Winter greens get their name from the fact that they can withstand the frost and can be picked very late in the season. Winter greens include vegetables like kale, cabbage, brussels sprouts, collard greens and Swiss chard.
Health Benefits of Winter Greens
Although they all have their individual, unique qualities they are all powerhouses of nutrition. They are high in fiber, multiple vitamins and minerals, as well as antioxidants. They are low in calories, are good for gut-health, and have anti-inflammatory properties. If you'd like to read more about the health benefits of winter greens continue reading this article by Healthline about winter vegetables.
How to store winter greens
One of the other benefits of winter greens are their lasting power. If stored properly winter greens will keep for several days and even weeks!
How to store kale, collard greens, and Swiss chard
Wash and dry the leaves. Remove the tough stems from kale and collard greens. (stems of Swiss chard only need to be trimmed). Store the leaves in the crisper drawer in the fridge wrapped in paper towel and inside a plastic bag. Or store the leaves in a large airtight container lined with paper towel. They can last one week and sometimes longer.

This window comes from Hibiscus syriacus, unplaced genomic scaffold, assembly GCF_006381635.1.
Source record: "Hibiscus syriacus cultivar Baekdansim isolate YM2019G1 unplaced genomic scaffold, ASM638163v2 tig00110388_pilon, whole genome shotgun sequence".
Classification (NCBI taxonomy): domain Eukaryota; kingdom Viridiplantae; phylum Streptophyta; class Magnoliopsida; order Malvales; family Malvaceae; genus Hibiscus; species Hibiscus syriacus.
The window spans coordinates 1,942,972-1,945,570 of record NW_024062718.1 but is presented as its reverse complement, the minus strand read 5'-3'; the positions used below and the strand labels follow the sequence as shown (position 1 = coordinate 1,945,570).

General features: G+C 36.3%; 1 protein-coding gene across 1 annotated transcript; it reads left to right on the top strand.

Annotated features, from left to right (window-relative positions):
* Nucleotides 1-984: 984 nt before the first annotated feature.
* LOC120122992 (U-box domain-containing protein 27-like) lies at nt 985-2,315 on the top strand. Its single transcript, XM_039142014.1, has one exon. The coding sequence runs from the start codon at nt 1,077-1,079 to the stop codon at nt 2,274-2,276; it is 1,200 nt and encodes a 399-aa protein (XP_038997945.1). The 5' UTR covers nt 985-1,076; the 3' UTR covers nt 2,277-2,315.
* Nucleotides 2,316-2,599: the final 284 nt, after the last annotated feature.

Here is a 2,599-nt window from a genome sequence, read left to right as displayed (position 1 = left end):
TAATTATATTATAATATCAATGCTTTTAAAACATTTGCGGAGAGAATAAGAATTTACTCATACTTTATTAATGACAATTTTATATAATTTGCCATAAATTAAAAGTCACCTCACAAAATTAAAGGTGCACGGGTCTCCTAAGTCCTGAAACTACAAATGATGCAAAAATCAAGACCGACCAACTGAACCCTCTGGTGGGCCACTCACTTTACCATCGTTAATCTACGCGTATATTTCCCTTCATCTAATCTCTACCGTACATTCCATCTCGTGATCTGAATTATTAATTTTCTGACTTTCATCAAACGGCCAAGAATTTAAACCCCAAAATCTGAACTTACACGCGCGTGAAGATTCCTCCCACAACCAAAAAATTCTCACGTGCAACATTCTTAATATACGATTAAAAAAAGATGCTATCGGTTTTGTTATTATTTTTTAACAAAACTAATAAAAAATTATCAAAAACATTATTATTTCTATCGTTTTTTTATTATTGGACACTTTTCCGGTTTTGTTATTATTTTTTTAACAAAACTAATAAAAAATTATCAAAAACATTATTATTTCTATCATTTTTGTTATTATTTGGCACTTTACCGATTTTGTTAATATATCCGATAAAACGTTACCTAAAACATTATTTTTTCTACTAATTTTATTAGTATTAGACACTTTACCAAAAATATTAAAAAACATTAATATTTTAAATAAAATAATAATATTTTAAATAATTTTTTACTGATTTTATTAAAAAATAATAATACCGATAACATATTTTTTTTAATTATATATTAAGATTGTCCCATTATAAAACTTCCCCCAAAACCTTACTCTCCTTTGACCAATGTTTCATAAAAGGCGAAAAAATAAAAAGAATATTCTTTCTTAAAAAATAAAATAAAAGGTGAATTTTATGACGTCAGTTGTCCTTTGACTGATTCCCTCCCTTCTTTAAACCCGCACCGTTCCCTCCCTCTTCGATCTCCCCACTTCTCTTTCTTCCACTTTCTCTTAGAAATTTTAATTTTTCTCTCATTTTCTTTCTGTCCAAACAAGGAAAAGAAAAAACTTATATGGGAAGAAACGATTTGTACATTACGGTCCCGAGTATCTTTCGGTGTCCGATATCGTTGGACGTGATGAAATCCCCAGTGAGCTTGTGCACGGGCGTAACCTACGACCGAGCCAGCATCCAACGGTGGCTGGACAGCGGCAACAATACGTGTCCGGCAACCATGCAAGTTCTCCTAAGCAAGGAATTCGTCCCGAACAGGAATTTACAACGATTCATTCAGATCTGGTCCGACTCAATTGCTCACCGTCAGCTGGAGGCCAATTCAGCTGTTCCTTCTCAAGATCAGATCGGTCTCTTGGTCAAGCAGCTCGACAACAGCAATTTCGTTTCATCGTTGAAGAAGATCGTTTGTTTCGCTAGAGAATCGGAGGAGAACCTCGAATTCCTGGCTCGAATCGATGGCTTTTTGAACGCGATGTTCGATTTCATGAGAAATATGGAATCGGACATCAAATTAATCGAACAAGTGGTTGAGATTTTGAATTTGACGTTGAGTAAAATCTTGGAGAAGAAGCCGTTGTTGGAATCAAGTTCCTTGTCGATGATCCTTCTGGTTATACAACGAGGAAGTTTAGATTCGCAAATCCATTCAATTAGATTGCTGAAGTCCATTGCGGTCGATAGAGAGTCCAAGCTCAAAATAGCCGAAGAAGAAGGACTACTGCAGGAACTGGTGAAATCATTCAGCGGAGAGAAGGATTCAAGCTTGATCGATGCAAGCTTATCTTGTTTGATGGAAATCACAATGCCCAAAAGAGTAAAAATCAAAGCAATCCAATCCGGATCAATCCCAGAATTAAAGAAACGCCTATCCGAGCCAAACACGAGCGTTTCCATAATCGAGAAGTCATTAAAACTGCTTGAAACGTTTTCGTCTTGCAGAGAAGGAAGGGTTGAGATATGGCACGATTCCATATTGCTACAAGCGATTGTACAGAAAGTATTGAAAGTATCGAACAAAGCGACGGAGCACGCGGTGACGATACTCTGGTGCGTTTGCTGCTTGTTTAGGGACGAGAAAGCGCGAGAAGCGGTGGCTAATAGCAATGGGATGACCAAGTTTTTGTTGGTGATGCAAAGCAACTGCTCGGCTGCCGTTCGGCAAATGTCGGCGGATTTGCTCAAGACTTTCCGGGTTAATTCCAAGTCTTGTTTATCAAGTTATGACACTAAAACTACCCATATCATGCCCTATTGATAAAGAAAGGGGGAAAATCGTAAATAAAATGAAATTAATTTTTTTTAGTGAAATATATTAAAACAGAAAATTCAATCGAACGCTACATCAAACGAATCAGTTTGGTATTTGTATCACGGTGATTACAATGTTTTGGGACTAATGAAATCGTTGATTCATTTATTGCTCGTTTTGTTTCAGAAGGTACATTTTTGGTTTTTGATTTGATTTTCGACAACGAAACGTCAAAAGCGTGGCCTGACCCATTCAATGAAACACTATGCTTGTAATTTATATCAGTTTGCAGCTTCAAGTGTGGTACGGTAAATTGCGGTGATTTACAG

How to freeze, wash, dry and prepare leaves and freeze in resealable bags for up to 6 months.
How to store cabbage and Brussels sprouts
Cabbage and Brussels sprouts are best stored whole. You can wash, dry and trim the ends of Brussels sprouts before storing either in a plastic bag or airtight container. I always toss in a piece of paper towel to absorb any moisture.
Cabbage doesn't need washing. Just peel off the outer layer of leaves and store in a plastic bag in the fridge. If you use only part of the cabbage wrap the cut piece tightly in plastic wrap and store in the fridge. Cabbage can last up to one month and Brussels sprouts for one week.
How to freeze - Cabbage can be frozen without blanching but will last much longer in the freezer after blanching. Cut cabbage into wedges and blanch in a large pot of boiling water for 4 minutes. Drain well and let cool and dry before freezing in resealable bags.
Brussels sprouts can be blanched and frozen whole. Blanch large ones for 5 minutes, 4 minutes for medium-size, and 3 minutes for small. Drain well and let dry before freezing in resealable bags. Freeze laying flat in one layer so you can easily pull out the amount that you want when ready to use.